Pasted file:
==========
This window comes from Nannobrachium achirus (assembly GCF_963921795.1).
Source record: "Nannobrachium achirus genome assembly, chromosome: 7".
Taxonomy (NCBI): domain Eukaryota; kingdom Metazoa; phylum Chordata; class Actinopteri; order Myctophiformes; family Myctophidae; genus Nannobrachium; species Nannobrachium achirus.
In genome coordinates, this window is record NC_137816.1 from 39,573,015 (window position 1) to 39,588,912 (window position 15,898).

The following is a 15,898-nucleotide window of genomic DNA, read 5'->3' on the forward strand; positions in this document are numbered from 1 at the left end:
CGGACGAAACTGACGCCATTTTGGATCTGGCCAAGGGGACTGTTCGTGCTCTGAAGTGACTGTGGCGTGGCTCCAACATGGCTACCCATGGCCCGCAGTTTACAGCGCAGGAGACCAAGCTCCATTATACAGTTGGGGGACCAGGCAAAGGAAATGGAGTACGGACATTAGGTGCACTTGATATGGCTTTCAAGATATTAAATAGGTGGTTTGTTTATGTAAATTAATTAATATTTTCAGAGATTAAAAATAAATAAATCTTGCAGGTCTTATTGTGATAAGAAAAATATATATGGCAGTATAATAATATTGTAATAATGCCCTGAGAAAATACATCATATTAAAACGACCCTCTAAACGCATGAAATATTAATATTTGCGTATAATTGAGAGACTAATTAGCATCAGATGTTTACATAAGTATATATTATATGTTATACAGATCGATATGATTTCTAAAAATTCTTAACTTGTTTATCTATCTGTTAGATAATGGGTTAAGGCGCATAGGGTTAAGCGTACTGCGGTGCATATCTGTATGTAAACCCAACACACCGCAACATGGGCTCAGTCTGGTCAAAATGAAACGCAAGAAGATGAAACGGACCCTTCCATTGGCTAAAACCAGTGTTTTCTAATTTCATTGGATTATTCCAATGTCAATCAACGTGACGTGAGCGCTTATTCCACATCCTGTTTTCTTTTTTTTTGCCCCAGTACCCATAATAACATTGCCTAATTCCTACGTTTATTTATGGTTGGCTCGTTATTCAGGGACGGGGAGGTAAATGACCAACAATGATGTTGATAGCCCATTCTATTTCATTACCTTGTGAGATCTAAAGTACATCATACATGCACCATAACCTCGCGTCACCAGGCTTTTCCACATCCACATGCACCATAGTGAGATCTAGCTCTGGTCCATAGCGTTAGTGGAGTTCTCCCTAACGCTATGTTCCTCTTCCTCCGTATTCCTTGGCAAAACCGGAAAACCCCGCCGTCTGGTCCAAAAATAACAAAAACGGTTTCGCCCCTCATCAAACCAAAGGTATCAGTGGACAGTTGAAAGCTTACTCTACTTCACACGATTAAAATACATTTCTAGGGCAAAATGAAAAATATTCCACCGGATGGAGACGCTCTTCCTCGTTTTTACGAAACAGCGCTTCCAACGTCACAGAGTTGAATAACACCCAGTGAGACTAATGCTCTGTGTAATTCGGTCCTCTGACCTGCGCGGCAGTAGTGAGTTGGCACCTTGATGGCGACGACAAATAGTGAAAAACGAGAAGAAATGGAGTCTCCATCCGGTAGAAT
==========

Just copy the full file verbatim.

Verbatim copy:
This window comes from Nannobrachium achirus (assembly GCF_963921795.1).
Source record: "Nannobrachium achirus genome assembly, chromosome: 7".
Taxonomy (NCBI): domain Eukaryota; kingdom Metazoa; phylum Chordata; class Actinopteri; order Myctophiformes; family Myctophidae; genus Nannobrachium; species Nannobrachium achirus.
In genome coordinates, this window is record NC_137816.1 from 39,573,015 (window position 1) to 39,588,912 (window position 15,898).

The following is a 15,898-nucleotide window of genomic DNA, read 5'->3' on the forward strand; positions in this document are numbered from 1 at the left end:
CGGACGAAACTGACGCCATTTTGGATCTGGCCAAGGGGACTGTTCGTGCTCTGAAGTGACTGTGGCGTGGCTCCAACATGGCTACCCATGGCCCGCAGTTTACAGCGCAGGAGACCAAGCTCCATTATACAGTTGGGGGACCAGGCAAAGGAAATGGAGTACGGACATTAGGTGCACTTGATATGGCTTTCAAGATATTAAATAGGTGGTTTGTTTATGTAAATTAATTAATATTTTCAGAGATTAAAAATAAATAAATCTTGCAGGTCTTATTGTGATAAGAAAAATATATATGGCAGTATAATAATATTGTAATAATGCCCTGAGAAAATACATCATATTAAAACGACCCTCTAAACGCATGAAATATTAATATTTGCGTATAATTGAGAGACTAATTAGCATCAGATGTTTACATAAGTATATATTATATGTTATACAGATCGATATGATTTCTAAAAATTCTTAACTTGTTTATCTATCTGTTAGATAATGGGTTAAGGCGCATAGGGTTAAGCGTACTGCGGTGCATATCTGTATGTAAACCCAACACACCGCAACATGGGCTCAGTCTGGTCAAAATGAAACGCAAGAAGATGAAACGGACCCTTCCATTGGCTAAAACCAGTGTTTTCTAATTTCATTGGATTATTCCAATGTCAATCAACGTGACGTGAGCGCTTATTCCACATCCTGTTTTCTTTTTTTTTGCCCCAGTACCCATAATAACATTGCCTAATTCCTACGTTTATTTATGGTTGGCTCGTTATTCAGGGACGGGGAGGTAAATGACCAACAATGATGTTGATAGCCCATTCTATTTCATTACCTTGTGAGATCTAAAGTACATCATACATGCACCATAACCTCGCGTCACCAGGCTTTTCCACATCCACATGCACCATAGTGAGATCTAGCTCTGGTCCATAGCGTTAGTGGAGTTCTCCCTAACGCTATGTTCCTCTTCCTCCGTATTCCTTGGCAAAACCGGAAAACCCCGCCGTCTGGTCCAAAAATAACAAAAACGGTTTCGCCCCTCATCAAACCAAAGGTATCAGTGGACAGTTGAAAGCTTACTCTACTTCACACGATTAAAATACATTTCTAGGGCAAAATGAAAAATATTCCACCGGATGGAGACGCTCTTCCTCGTTTTTACGAAACAGCGCTTCCAACGTCACAGAGTTGAATAACACCCAGTGAGACTAATGCTCTGTGTAATTCGGTCCTCTGACCTGCGCGGCAGTAGTGAGTTGGCACCTTGATGGCGACGACAAATAGTGAAAAACGAGAAGAAATGGAGTCTCCATCCGGTAGAAT